Table 1.--Annual reported landings (in numbers of fish [n] or pounds) and number of day trips in which halfbeaks (Hemiramphidae), flyingfishes (Excoetidae), and needlefishes (Belonidae) were caught in the south Florida lampara net fishery since 1986. Total number of halfbeaks per pound (from McBride, 2001) and adding that to the reported number of fish sold as individual fish. A fishing year of July-June is used. Data source: Florida's Marine Fisheries Information System. Data for 2000-01 are preliminary. Halfbeaks Fishing Additional Total Day Year n pounds n trips 1986-87 4,057,778 206,517 5,237,878 1,151 1987-88 5,938,096 156,636 6,833,161 1,530 1988-89 5,679,168 171,884 6,661,365 1,565 1989-90 6,762,960 121,742 7,458,630 1,411 1990-91 6,002,342 149,164 6,945,321 1,379 1991-92 9,002,342 186,720 10,069,316 1,603 1992-93 4,836,715 156,289 5,729,797 1,059 1993-94 7,902,374 172,051 8,885,525 1,313 1994-95 8,066,121 151,259 8,930,460 1,301 1995-96 7,197,303 157,304 8,096,185 1,215 1996-97 4,578,287 68,229 4,968,168 814 1997-98 5,466,287 106,652 6,075,729 915 1998-99 9,172,621 129,285 9,911,394 1,145 1999-2000 3,899,987 57,464 4,228,354 789 2000-01 6,054,111 38,113 6,271,900 836 Flying Fishes Needlefishes Fishing Additional Day Day Year n Pounds Trips n Trips 1986-87 1987-88 1988-89 1989-90 1990-91 1,268 6 1991-92 4,352 19 1992-93 8,077 27 1993-94 13,777 66 1994-95 5,625 28 1995-96 66,474 2,336 106 32 13 1996-97 27,029 1,959 64 1997-98 80,918 2,210 104 924 7 1998-99 51,255 578 77 1999-2000 41,050 4,096 58 6 1 2000-01 98,795 48 104 Table 2.--Top ten categories of catch reported as landed in the south Florida lampara net fishery during the 10-year period July 1991-June 2001. Halfbeaks are listed for both trips that reported landings as individual fish (numbers) and by weight (pounds). Frequency is the total number of daily trips that reported catching each category of landings. Percent of each category caught is also given. " All other categories," a total of 24 different fish categories, were mostly single reports of individual species. Data source: Florida's Marine Fisheries Information System. Category Frequency Percent Halfbeaks (no.) 17,613 74.76 Halfbeaks (lb.) 4,679 19.86 Flyingfishes (no.) 544 2.31 Miscellaneous baitfish (no.) 332 1.41 Flyingfishes (lb.) 70 0.30 Blue runner 65 0.28 Miscellaneous baitfish (lb.) 54 0.23 Miscellaneous industrial fish 49 0.21 Miscellaneous shrimp 45 0.19 Bigeye scad (lb.) 22 0.09 All other categories 86 0.37 Table 3.--Species composition of catches made in the Atlantic Ocean Florida Bay from data compiled by onboard observers of the south Florida lampara net fishery during 1995-99. Frequency refers to the number of individual sets observed (a total of 205 sets in the Atlantic Ocean and 20 sets in Florida Bay). Number indicates the total count of individuals from subsamples of the catch, and percentage were calculated from these numbers of fish by each fishing area. Hermiramphidae are identified to species (except that the silverstripe halfbeak refers only to Hyporhamphus sp.), and other fishes are grouped by family. Family and common names are from Robins et al. (1991) and Collette et al. (1984) Fishing Area Family Atlantic Ocean Hemiramphidae Hemiramphidae Belonidae Excoetidae Balistidae Carangidae Clupeidae Hemiramphidae Kyphosidae Labridae Florida Bay Hemiramphidae Hemiramphidae Belonidae Clupeidae Sparidae Belonidae Hemiramphidae Carangidae Gerreidae Haemulidae Ostraciidae Sphyraenidae Tetradontidae Fishing area Common name Atlantic Ocean Ballyhoo Balao Needlefishes Flyingfishes Leatherjackets Jacks Herrings Smallwing flyingfish Sea chubs Wrasses Florida Bay Ballyhoo Silverstripe halfbreak Herrings Porgies Needlefishes Hardhead halfbreak Jacks Mojarras Grunts Boxfishes Barracudas Puffers Fishing area Frequency n Percentage Atlantic Ocean 185 15,280 70.64 143 5,515 25.50 107 360 1.66 37 360 1.66 5 94 0.44 7 17 0.08 2 3 0.01 1 1 <0.01 1 1 <0.01 1 1 <0.01 Florida Bay 12 1,095 73.59 5 330 22.18 7 31 2.08 3 10 0.67 5 7 0.47 2 6 0.40 1 2 0.13 2 2 0.13 2 2 0.13 1 1 0.07 1 1 0.07 1 1 0.07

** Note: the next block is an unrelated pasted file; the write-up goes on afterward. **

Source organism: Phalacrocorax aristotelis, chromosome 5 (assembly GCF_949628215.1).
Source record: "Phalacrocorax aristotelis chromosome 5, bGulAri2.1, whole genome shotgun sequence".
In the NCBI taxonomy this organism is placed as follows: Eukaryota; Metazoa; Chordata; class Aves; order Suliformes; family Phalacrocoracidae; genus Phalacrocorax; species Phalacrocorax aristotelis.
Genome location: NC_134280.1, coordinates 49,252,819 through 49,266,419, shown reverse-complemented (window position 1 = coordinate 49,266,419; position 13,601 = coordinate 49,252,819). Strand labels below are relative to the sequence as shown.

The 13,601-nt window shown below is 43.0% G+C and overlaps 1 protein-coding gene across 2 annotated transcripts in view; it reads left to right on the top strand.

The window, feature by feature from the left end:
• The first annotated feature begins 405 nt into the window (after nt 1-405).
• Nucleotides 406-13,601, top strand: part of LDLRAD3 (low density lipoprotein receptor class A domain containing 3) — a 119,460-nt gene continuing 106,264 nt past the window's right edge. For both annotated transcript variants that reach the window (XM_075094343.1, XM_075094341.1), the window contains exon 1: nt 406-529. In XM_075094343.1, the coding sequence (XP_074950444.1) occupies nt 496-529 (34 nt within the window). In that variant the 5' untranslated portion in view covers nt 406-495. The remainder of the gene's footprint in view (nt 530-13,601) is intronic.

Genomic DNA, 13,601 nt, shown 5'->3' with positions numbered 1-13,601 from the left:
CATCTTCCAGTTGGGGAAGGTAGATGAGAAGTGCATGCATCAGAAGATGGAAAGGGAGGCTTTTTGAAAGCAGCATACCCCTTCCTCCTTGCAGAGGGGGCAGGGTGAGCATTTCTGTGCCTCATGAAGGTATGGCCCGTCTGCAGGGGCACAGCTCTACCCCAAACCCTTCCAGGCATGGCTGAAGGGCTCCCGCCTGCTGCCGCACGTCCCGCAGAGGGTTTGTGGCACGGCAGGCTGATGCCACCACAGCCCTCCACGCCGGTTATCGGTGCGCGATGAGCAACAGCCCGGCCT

We are grateful to the fishermen and processors of the south Florida lampara net fishery and to R. Beaver, K. Krumm, E. Robillard, and J. Whittington, who assisted in collecting and processing fish. We also thank T. Brown, J. Hunt, T. Matthews, and R. Moretti for logistical support in the Florida Keys and S. Brown for providing data from the Florida Marine Fisheries Information System. We appreciate the comments of L. Barbieri, R. Beaver, S. Brown, and R. Palmer, which improved the manuscript, and thank J. Leiby and J. Quinn for their editorial assistance. This research was funded in part by a grant from the National Oceanic and Atmospheric Administration to the Florida Fish and Wildlife Conservation Commission (Saltonstall-Kennedy Program, NOAA Award No. NA77FD0069). The views expressed herein are those of the authors and do not necessarily reflect the views of NOAA or any of its subagencies.